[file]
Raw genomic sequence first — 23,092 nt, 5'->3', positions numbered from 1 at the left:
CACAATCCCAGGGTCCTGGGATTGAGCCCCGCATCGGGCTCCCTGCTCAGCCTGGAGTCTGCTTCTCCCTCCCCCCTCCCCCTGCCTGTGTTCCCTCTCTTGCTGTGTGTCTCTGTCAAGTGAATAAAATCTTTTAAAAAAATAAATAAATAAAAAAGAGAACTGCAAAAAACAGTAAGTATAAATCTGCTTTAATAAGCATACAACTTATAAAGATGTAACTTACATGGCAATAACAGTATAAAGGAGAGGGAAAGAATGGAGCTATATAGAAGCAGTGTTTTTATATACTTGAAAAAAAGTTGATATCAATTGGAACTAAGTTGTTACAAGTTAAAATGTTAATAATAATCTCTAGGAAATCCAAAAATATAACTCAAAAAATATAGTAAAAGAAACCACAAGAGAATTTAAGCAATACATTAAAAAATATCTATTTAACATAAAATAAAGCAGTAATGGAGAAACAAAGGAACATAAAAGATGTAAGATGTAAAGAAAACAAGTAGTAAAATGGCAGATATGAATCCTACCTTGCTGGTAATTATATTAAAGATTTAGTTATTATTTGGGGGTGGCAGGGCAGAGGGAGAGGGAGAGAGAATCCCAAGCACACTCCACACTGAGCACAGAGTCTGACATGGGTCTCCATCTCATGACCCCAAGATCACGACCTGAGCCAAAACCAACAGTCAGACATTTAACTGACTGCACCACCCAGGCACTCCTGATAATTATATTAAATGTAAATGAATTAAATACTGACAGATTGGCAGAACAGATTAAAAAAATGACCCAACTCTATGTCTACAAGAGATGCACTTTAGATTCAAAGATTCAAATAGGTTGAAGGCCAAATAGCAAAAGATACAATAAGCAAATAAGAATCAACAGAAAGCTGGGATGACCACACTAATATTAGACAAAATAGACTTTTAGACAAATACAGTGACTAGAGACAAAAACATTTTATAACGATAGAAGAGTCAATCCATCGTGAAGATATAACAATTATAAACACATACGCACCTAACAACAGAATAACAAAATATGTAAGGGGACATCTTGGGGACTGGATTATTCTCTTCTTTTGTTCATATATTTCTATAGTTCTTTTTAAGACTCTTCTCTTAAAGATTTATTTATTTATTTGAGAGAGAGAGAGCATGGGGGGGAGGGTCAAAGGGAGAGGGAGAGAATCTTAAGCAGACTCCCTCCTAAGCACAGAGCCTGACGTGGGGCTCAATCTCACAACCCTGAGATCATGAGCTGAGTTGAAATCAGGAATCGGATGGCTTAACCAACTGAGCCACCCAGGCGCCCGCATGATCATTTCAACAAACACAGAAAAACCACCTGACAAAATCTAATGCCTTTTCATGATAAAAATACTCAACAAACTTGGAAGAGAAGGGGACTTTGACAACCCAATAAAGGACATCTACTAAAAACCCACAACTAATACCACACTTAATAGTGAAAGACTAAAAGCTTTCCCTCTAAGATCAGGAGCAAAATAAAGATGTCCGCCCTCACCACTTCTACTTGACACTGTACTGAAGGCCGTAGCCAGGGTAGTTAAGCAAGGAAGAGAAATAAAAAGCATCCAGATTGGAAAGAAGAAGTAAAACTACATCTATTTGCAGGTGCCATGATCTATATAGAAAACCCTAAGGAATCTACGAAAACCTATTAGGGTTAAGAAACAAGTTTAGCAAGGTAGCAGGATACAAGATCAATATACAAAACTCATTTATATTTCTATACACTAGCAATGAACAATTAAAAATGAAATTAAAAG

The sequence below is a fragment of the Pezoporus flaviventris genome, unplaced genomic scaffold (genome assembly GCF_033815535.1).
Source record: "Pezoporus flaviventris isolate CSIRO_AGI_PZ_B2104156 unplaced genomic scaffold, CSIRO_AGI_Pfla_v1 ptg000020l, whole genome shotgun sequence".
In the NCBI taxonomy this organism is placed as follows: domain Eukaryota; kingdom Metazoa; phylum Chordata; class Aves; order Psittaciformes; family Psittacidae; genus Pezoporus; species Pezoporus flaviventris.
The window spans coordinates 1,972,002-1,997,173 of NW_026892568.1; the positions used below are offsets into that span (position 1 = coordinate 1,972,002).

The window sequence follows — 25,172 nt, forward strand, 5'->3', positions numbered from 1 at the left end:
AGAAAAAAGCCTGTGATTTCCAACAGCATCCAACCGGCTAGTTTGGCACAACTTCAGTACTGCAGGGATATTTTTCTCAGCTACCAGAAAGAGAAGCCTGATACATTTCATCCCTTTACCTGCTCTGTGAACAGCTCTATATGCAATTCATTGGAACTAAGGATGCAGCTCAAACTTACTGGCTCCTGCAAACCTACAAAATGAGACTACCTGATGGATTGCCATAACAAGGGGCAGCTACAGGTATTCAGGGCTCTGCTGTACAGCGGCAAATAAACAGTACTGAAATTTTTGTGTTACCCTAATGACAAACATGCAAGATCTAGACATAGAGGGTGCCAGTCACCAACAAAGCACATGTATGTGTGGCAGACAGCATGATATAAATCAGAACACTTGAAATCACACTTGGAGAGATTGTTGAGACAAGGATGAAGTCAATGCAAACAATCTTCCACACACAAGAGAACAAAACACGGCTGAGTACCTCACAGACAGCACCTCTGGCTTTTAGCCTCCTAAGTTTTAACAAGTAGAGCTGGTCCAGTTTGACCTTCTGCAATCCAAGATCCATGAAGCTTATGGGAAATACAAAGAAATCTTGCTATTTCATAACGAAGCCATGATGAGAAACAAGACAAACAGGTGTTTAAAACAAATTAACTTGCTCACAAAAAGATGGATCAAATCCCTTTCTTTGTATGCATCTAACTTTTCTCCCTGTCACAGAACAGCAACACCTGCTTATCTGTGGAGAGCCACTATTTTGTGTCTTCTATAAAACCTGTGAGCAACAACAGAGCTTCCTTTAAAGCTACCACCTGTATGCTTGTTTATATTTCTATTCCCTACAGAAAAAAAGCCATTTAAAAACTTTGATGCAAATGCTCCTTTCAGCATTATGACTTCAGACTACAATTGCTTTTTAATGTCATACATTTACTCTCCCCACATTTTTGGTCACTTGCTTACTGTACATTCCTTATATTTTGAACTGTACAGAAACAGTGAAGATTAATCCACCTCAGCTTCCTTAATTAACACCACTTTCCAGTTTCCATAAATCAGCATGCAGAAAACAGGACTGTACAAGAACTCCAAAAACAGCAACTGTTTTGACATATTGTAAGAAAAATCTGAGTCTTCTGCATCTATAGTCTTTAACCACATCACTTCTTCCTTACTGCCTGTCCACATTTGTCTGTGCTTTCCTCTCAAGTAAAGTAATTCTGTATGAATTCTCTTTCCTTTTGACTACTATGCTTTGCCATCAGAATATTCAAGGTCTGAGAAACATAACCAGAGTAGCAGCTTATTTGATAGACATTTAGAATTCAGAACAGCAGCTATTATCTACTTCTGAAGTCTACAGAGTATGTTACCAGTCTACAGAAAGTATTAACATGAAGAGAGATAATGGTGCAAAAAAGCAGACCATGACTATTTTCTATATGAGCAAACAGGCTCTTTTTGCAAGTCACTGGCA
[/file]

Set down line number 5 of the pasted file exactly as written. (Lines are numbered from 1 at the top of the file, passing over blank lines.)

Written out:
In the NCBI taxonomy this organism is placed as follows: domain Eukaryota; kingdom Metazoa; phylum Chordata; class Aves; order Psittaciformes; family Psittacidae; genus Pezoporus; species Pezoporus flaviventris.